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Desolation Row

Desolation Row is the final song off Bob Dylan's sixth album, Highway 61 Revisited. The song is a favorite of Dylan's fans; the lyrics especially are often cited as Dylan's best, full of evocative imagery and poeticism. It was recorded in New York City, New York on August 2, 1965; the take on the album was the second time Dylan had sung the song.

Al Kooper[?], who played organ and piano on the album, claimed in his autobiography that Desolation Row was Eighth Avenue in New York City. At the time, this was a very dangerous part of town. Cannery Row, by John Steinbeck, is also a possible source for the song, as is The Waste Land by T.S. Eliot (who is referenced in the song).

The song describes a town of some sort, full of lowlifes and losers. The various characters receive only a line or two each, yet Dylan still manages to be evocative and bring forth images of crazy, nonsensical townspeople. Desolation Row would seem to lie on Highway 61, perhaps at the end of the line in Dylan's native Duluth, Minnesota, where the horde of freaks congregate after being rejected from elsewhere. Dylan's feelings about this place seem contrary; it is clearly a town full of mean, stupid and insane people, yet he seems nearly jubilant about being there. On the other hand, it is also a land of counter-cultural rebellion. At the time, political dissidents such as socialists and pacifists were shunned; these rejects are the inhabitants of Desolation Row, described in the song. Indeed, most of the characters mentioned were rejected from their society for being some sort of freak, from the Phantom of the Opera[?] and The Hunchback of Notre Dame, shunned because of their appearance to Cinderella, who forces her way out of her assigned role in society through sheer will power.

The Threepenny Review[?] describes the song thusly:

"(I)n 'Desolation Row' the listener's eye is directed toward a circus of grotesques: a beauty parlor filled with sailors, a commissioner masturbating as he caresses a tightrope walker, a whole city in disguise. But whoever they are, nearly all of the characters in the song share one attribute: they're not free. They are prisoners of judges, doctors, torturers, an entire secret police, and the worst part is they may have recruited its troops from their own hearts. If they are not free it is because they are prisoners of their own ignorance, their own vanity, their own compromises, their own cowardice. By the way they are sung, the saddest lines in the song echo with all that one man used to be, could have been, will never be again: "You would not think, to look at him, but he was famous, lonnnnnnng ago," the word long stretched out just as long as it will go, all the way back to the time when the Einstein the man was then wouldn't even recognize the Einstein he is now."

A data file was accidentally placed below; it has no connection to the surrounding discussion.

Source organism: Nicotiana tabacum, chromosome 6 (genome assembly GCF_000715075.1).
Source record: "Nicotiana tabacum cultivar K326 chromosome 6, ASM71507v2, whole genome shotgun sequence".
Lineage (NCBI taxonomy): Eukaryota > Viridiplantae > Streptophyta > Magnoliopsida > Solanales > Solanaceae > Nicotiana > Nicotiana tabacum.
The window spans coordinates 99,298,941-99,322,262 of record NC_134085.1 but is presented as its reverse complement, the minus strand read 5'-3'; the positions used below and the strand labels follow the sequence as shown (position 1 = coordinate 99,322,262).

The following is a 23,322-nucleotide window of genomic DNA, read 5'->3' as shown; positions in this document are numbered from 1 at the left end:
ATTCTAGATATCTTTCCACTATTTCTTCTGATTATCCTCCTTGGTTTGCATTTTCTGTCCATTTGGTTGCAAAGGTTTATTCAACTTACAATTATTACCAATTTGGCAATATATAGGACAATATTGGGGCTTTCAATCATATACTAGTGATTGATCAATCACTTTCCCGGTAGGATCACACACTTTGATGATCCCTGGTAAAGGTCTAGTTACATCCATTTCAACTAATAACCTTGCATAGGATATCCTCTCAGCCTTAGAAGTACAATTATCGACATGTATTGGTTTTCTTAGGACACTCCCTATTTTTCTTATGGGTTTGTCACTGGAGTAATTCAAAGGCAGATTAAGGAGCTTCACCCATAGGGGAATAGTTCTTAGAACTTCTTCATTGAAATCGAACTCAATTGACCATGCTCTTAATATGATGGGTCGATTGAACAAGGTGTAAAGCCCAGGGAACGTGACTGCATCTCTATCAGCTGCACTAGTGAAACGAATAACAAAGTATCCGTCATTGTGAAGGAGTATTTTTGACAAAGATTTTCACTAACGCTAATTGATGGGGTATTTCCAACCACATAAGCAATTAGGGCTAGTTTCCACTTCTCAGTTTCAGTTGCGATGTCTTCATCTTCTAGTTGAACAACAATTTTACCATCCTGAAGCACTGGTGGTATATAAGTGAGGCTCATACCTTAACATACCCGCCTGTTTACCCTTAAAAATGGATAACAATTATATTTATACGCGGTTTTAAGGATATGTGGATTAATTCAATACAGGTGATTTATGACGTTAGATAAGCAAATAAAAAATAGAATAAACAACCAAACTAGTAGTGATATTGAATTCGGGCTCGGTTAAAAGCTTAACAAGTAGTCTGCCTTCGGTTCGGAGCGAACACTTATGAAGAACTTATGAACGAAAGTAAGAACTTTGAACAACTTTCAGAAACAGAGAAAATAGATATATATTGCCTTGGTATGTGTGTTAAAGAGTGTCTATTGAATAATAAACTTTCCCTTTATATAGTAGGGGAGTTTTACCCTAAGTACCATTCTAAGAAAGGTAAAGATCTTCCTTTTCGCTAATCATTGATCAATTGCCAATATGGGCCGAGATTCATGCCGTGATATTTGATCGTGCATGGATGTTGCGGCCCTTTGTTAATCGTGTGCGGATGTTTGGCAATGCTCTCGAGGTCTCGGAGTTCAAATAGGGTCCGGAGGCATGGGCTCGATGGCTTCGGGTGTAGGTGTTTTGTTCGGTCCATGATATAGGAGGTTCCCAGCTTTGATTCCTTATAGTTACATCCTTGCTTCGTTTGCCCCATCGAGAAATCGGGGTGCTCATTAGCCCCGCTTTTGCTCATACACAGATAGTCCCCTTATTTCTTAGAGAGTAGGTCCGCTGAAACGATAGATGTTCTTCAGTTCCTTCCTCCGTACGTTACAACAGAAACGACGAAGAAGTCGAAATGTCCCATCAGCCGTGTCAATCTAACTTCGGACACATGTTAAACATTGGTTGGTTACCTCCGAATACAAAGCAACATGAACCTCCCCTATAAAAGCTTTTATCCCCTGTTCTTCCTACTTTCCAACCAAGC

Dylan seems to believe that if the people of Desolation Row continue to grow, the world will become entirely the same, full of sad, lonely losers. This is Dylan's pessimistic vision of the future; where everyone, even Bette Davis, Cinderella, Casanova, and Albert Einstein, is tragic and pained, living in a scrap of a town.

The lyrics to "Desolation Row" are delivered in a laconic tone and sound like a description of a surrealist or symbolist painting or a film by Federico Fellini. The place described is having abnormal morality, where they sell "postcards of the hanging", and the social status quo is not followed: "beauty parlor (is) filled with sailors" and the "blind commissioner", who has "one hand tied to the tight-rope walker" while he masturbates with "the other (hand) in his pants". All these strange characters "need somewhere to go" and the place turns out to be Desolation Row.

The second verse concerns Cinderella and Romeo, who has apparently come to woo Cinderella; she "seems so easy". He is rebuffed, however, as someone says "you're in the wrong place, my friend/You better leave." After this disagreement between "someone" and "Romeo," Cinderella is left "sweeping up/on Desolation Row" after the ambulances leave. Most reviewers agree that Romeo and Cinderella are in Desolation Row because they do not fit into their assigned roles. Cinderella is supposed to fall in love with a prince, and Romeo is meant to love Juliet--their refusal to heed these roles and rules sends them in exile to Desolation Row.